Birds of a feather, my Mustangs all hang together…
What is up with that?
That’s like saying a certain breed of dog will only hang out with their same kind.
When you go to a dog park, not all the Labs congregate with each other. It isn’t as if Poodles only hang with Poodles or Rotties only hang with Rotties. If so, how would we have so many mutts?!
And cats… It is a Photo Op when two cats of the same type actually sit close to each other…
So why is it, with all the other horses here, that my Mustangs have found each other and cliqued.
THE ‘STANG GANG
I have three Mustangs here (Remi, Sam and Rojo). They all grew up wild in different parts of the West. Each was caught under different circumstances. All were adopted by me at different times and when they came here, lived in different pastures.
But, they found each other.
Somehow, through the various pasture hootinannys and paddock swaps, they met and bonded.
Did they talk about their pasts and realize that they were the only horses that understood the way of the wild? Did they diss the ‘domestic’ horses? Were the other horses too shallow or maybe ‘had it too good’ and the ‘Stang Gang simply couldn’t find any common ground?
Whatever the reason, these three are tight like glue.
Rojo came from the Nevada Range and was trained at 4yrs by the Prisoners in Carson City. Rojo is the newest horse to the ranch. He’s been here since October of 2012, but already he is the KING. Rojo is superior. He knows he is superior. He doesn’t need to fight about it… it is simply fact. Rojo is KING of the Ranch and also King of his harem (Remi and Sam – and sometimes Gwen).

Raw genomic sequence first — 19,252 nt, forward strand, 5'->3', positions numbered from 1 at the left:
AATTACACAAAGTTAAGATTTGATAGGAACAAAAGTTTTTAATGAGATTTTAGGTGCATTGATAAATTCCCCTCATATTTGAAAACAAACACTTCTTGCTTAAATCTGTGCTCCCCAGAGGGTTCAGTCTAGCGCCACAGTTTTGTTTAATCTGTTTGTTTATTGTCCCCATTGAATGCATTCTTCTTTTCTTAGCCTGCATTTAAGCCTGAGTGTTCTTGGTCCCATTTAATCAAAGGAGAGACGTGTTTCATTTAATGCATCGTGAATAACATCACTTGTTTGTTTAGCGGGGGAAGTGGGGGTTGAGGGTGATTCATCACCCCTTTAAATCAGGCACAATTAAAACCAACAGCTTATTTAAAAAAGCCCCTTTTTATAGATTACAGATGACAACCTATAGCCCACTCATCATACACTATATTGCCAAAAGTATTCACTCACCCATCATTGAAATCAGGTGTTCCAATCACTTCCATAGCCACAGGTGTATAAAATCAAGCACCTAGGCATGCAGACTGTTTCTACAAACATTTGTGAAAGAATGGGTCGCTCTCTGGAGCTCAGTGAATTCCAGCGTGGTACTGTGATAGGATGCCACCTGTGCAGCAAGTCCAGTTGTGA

Remi came here in 2009 from a kill lot in Washington. She was caught in Oregon and spent her earlier years on a ranch before they dumped her at the meat lot. They say they rode her but I doubt it… Anyway, Remi is the communicator. She asks me for whatever the wild bunch might need: Food (bang the gate), Water (turn over and spill the trough), Help (bellow loudly and scream), Attention to some issue (stand at attention and stare at me and then point to the problem with nose)… Whatever is needed, Remi is the great communicator.
Sam was caught in Nevada – wild as an estray – and was sent directly to a feedlot in Fallon, Nevada. She was 11 months pregnant, terrified and absolutely untouchable. I rescued her, sight unseen, and she made it here just in time to have her foal two weeks later. That was 2008. Sam is the quiet enforcer. She is always polite, she always follows the rules. But, if anyone gets out of line, she is the muscle – even though she is the smallest, she is the toughest.
Rojo is red, stocky and small. Remi is a beautiful (huge) bay paint on the skinny side with a black mane and tail. Sam is an 11 point Dun. Tiny and petite. All three are completely different. Yet, they are inseparable.
Why these three?
Their only commonality is that they once lived wild…
THEY ONCE LIVED WILD – NO DOMESTIC HORSES COULD POSSIBLY RELATE TO THEM
When I think about it, all my other horses must seem like complete idiots to the Mustangs. My domestics have never had to forage for food, they don’t know about real danger and they cannot organize.
Gwen is spoiled and has too much of a temper (although she is rather clever and Rojo has a soft spot for her). Slick (Shetland) has too much bravado and fight. Dodger (Shetland) probably has the most stories having been a kiddie circle pony, but he’s too emotionally damaged. Mama Tess is too haughty, Norma the donkey is too fussy. Finn is too goofy. Beautiful Girl is too sensitive and Wrigley is too… well… Wrigley. They are all just too… much.
So, I must surmise… If you’ve grown up wild, there is no relating to the regular folk.